Council, Corps to talk erosion

Army Corps of Engineers calls for meeting on saving Kenai bluff

Posted: Monday, December 10, 2007

The Army wants to meet with Kenai city officials this week to go over design alternatives for curbing erosion along the Kenai River bluff.

City Manager Rick Koch told the Kenai City Council the Army Corps of Engineers scheduled a meeting from 1 p.m. to 4 p.m. Thursday at the Cook Inlet Aquaculture building on Kalifornsky Beach Road to discuss the project.

Koch in turn invited the Corps to a special work session with council members from 6:30 to 8 p.m. that same evening in the city hall council chambers.

Much more than just building a sea wall to stop Cook Inlet waves from crashing ashore, the bluff stabilization project entails studies of sediment transport, hydrology, bird and fish use, environmental impacts of wave reflection on wetlands, aging characteristics of the river and other concerns.

Additional studies will focus more on cost versus benefits and give consideration to any real estate purchase, easements, potential removal of existing structures and placement of a trail along the top of the bluff.

Koch also informed council members on Wednesday of a public meeting planned for 6:30 p.m. Dec. 20 in the council chambers to meet with Thompson Park Subdivision property owners about a proposal to pave their streets.

The residents have been contacted by the city to determine if a majority supports forming a Limited Improvement District to pave the roadways and make related improvements.

If an LID is approved, owners would be assessed $2,993 per lot, payable over five years at 10 percent annual interest. The project is estimated to cost $880,000, Koch said. The 147 property owners would split the cost 50-50 with the city.

Following much back-and-forth debate between Soldotna pawnbroker Norm Blakeley and the council, action on an ordinance establishing pawnbroker regulations in Kenai was postponed.

Kenai no longer has a pawn shop. Blakeley did not go so far as to say he is interested in opening one in the city.

What he did want to know is why the city is choosing to closely regulate pawn shops, including their hours of operation, when other types of businesses are not so strictly regulated.

"You're asking for the name, address and military serial number of driver's license number (of the customer), and a physical description of the customer," Blakeley said. "Are you going to require jewelry shops, coin shops and secondhand stores to answer these questions, or only pawn shops?" he asked.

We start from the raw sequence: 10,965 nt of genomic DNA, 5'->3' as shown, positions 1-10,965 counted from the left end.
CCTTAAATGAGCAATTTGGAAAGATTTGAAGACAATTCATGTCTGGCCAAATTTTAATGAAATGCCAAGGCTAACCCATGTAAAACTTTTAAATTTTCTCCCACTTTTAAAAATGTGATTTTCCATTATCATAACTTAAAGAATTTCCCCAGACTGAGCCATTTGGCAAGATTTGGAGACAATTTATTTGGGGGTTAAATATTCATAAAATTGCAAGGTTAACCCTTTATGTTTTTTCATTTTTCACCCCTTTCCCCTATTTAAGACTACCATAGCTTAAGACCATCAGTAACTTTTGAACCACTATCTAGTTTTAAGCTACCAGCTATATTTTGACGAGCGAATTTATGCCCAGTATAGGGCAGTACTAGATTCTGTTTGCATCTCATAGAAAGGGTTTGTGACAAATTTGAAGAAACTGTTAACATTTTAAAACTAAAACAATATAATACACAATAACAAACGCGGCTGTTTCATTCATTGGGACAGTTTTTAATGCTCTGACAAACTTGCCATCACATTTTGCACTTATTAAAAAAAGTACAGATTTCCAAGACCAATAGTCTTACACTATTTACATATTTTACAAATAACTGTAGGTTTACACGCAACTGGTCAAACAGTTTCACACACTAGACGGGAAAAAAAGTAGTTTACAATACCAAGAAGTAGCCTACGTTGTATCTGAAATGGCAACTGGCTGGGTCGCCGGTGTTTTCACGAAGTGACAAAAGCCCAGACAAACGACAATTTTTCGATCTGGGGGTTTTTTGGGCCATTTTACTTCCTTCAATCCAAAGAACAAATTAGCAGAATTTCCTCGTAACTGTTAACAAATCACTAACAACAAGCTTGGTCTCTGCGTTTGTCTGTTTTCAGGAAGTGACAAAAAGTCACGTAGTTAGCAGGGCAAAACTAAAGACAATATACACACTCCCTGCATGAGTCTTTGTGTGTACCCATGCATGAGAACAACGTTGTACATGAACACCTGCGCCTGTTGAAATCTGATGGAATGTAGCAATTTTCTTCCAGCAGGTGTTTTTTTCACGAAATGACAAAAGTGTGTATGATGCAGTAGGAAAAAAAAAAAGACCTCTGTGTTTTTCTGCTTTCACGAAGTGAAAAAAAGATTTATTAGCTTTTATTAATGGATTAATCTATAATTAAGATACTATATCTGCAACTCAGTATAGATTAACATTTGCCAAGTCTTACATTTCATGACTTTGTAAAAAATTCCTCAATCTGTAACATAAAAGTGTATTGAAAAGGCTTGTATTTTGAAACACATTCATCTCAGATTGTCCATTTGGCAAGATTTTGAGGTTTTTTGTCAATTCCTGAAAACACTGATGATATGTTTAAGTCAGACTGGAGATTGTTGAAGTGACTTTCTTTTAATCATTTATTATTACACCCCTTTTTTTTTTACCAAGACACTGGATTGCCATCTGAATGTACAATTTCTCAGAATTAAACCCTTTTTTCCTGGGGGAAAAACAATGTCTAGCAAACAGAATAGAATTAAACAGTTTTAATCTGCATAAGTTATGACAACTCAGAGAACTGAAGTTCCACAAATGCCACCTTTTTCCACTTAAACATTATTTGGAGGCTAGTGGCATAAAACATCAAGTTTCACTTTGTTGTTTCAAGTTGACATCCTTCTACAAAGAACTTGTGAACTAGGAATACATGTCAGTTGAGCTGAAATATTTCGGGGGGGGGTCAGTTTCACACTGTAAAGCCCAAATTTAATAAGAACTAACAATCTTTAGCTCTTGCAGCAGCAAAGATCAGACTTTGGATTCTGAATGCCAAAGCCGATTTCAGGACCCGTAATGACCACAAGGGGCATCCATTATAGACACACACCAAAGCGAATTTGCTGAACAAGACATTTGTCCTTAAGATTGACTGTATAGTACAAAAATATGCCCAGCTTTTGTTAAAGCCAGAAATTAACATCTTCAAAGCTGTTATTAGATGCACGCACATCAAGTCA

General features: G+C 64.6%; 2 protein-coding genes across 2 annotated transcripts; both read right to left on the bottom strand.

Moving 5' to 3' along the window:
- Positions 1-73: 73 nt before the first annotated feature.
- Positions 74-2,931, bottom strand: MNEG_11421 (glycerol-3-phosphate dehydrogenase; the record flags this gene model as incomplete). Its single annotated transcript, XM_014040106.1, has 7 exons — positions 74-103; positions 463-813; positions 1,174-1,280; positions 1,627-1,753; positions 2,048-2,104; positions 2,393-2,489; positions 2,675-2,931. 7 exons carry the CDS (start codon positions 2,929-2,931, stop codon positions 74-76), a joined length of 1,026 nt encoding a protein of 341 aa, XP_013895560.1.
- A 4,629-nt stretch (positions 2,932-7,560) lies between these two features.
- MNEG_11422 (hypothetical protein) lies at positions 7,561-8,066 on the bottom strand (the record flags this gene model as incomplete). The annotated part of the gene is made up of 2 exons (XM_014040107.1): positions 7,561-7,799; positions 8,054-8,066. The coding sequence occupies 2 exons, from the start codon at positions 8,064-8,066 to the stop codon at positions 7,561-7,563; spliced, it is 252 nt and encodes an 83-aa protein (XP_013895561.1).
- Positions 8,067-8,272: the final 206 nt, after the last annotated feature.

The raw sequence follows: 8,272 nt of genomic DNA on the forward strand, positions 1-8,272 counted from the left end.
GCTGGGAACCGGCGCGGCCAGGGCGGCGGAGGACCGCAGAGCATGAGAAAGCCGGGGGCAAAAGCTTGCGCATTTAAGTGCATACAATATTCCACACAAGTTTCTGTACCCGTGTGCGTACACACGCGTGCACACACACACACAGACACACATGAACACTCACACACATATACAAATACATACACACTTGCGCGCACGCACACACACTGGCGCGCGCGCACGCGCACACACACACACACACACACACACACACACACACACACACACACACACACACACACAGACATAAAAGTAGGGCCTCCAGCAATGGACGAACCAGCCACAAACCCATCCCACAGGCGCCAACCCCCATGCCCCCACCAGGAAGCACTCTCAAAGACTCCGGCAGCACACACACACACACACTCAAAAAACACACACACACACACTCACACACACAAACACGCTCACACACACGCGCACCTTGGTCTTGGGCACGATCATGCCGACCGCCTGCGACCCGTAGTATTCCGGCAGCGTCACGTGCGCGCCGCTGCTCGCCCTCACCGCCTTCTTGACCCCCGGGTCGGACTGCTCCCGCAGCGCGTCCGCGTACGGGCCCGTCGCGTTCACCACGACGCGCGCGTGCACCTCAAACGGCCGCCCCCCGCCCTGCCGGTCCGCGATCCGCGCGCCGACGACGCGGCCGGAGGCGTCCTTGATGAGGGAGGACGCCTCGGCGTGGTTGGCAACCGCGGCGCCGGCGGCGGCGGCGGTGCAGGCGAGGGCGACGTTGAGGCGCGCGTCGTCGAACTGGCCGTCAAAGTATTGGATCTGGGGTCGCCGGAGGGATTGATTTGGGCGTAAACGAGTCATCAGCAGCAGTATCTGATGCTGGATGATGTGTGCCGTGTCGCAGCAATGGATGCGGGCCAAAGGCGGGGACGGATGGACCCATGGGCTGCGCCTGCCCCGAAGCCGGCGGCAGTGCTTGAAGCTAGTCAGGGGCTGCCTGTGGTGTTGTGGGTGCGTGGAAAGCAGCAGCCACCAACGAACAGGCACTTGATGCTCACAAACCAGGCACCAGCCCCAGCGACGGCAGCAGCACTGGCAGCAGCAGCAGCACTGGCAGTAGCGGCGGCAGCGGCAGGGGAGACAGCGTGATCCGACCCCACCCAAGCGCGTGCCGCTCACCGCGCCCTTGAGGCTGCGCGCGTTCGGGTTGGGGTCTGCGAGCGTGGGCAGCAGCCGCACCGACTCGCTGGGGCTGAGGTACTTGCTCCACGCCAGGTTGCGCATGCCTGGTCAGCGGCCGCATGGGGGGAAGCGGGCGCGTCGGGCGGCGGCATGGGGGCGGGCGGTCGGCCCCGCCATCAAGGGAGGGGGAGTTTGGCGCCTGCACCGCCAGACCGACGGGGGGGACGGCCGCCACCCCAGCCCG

The proposed regulations state that every person employed by a pawnbroker must be 18 years old or older.

Blakeley said he has a capable 16-year-old helper at his Soldotna shop, and questioned the requirement.

Inferring from the proposed ordinance that many of the rules are aimed at deterring the receipt and sale of stolen property, Blakeley told the city council "yard sales in the (United States) are the number-one place where stolen items are sold."

"Are you gonna start regulating yard sales?" he asked rhetorically.

Kenai Police Chief Chuck Kopp said the ordinance "has a backdrop of 20 years of court (rulings) and law enforcement behind it."

He said it addresses a procedure where a dispute between the ownership of property can be resolved and he sees nothing in the ordinance going beyond reason.

"It's for the protection of our community as property owners, property holders," Kopp said.

Blakeley offered to sit down with the chief and go through the proposed regulations in detail, and the council voted unanimously to postpone action until February.

A $71,730 appropriation was approved by the council for repair of the Kenai Visitors and Cultural Center heating system.

Koch said the money has been received by the city as part of a class action settlement regarding defective tubing installed for radiant heat in the floor of the visitors center.

Kenai was listed as a claimant in the lawsuit over Entran 2 pipe manufactured by Goodyear. A separate group of claimants has incurred serious damage related to the defective tubing, and at the time of the suit, Kenai had not incurred that level of damage, Koch said.

"Now we're losing 30 gallons of water a day, the circulating pumps are failing and other components of the heating system are getting gummed up because of the deteriorating tubing," Koch said.

City Attorney Cary Graves said, "If we can get moved up to category 3 (claimants), we could receive $350,000 to $400,000."

He said repairs would need to be made beginning in January 2009 and lasting about three months.

Phil Hermanek can be reached at phillip.hermanek@peninsulaclarion.com.



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